Cobalt-associated asthma investigated
MedWire News: The risk for asthma caused by occupational exposure to cobalt increases with increasing levels of exposure, and respiratory symptoms may persist after exposure has ceased, Finnish study results show.
Due to the rarity of cobalt-associated asthma, few studies have investigated the nature of the condition.
To address this, Riitta Sauni (Finnish Institute of Occupational Health, Tampere) and team studied the occupational health care register from the Kokkola cobalt plant in Finland for the period 1967–2003. All diagnoses of asthma associated with cobalt exposure were confirmed in clinical examinations with specific inhalation challenge tests performed at the Finnish Institute of Occupational Health in Helsinki.
The researchers identified a total of 22 individuals diagnosed with cobalt-associated asthma over the study period. Of these only four were atopic.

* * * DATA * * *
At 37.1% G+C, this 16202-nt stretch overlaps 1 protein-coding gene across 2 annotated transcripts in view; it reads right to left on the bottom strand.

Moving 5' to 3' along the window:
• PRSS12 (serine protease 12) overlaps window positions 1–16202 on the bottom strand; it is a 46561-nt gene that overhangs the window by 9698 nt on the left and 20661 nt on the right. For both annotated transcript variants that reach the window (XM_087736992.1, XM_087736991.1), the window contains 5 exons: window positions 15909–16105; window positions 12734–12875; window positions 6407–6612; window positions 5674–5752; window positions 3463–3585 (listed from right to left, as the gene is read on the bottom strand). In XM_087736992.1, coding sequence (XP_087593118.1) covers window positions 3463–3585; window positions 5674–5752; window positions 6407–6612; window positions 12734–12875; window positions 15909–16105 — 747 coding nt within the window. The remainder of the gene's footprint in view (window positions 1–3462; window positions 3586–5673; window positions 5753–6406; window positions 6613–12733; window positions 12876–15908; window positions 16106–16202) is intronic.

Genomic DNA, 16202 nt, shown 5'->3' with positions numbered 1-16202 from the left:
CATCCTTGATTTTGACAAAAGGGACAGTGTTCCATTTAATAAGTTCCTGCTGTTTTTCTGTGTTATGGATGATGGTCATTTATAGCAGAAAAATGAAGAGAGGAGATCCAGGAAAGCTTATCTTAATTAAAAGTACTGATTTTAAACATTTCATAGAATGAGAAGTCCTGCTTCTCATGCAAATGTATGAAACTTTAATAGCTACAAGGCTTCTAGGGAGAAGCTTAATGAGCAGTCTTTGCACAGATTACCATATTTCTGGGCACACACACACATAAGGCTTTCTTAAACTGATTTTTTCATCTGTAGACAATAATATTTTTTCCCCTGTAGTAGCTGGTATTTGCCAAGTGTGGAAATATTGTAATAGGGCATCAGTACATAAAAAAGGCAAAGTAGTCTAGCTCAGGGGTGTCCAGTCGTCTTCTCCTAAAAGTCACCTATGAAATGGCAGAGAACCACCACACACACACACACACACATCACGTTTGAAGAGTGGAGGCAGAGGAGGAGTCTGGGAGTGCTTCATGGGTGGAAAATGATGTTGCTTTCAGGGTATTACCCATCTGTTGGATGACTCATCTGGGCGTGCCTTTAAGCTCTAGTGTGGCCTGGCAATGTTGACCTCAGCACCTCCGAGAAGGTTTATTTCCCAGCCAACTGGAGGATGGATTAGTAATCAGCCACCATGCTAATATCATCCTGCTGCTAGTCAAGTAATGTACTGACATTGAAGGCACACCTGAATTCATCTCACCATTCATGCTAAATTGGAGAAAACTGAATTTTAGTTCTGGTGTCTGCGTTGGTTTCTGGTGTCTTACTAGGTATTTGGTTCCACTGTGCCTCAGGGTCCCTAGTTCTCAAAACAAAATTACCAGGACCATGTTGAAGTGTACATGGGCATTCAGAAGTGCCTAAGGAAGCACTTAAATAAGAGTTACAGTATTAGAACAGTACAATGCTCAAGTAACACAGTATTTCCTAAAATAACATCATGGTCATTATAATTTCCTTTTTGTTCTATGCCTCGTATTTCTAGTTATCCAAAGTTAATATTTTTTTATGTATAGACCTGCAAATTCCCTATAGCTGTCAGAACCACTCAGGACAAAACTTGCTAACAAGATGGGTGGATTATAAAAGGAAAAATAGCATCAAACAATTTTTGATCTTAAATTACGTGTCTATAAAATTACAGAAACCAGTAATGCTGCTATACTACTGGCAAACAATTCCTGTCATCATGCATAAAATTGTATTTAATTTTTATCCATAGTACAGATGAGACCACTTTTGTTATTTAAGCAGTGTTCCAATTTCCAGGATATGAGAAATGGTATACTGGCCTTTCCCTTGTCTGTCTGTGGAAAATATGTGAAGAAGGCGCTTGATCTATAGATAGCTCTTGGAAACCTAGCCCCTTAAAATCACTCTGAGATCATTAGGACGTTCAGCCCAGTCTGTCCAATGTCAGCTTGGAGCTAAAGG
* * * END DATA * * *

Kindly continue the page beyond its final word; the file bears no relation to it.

The incidence of cobalt-associated asthma was highest in departments of the plant in which exposure levels were highest. Furthermore, all individuals diagnosed with asthma caused by exposure to the element worked in areas of the plant where irritant gases were also present.
The results of challenge tests showed that 16% were immediate, 61% were delayed, and 19% were dual reactions
In the 14 individuals who underwent examinations 6 months after changing jobs or retiring, bronchial hyper-responsiveness had increased in four patients, remained at the same level in seven patients, and had fallen in the just one patient.
Sauni and team conclude in the journal Occupational Medicine: “Current evidence indicates that as the mean exposure levels to inhaled cobalt increase, the risk of occupational asthma induced by cobalt also increases, and the irritating gases seem to contribute to the risk.
“Although exposure to the causative agent ceases, the symptoms and bronchial hyper-reactivity may continue.”
They add: “An early diagnosis and cessation of exposure are important when occupational asthma induced by cobalt exposure is suspected.”
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By Mark Cowen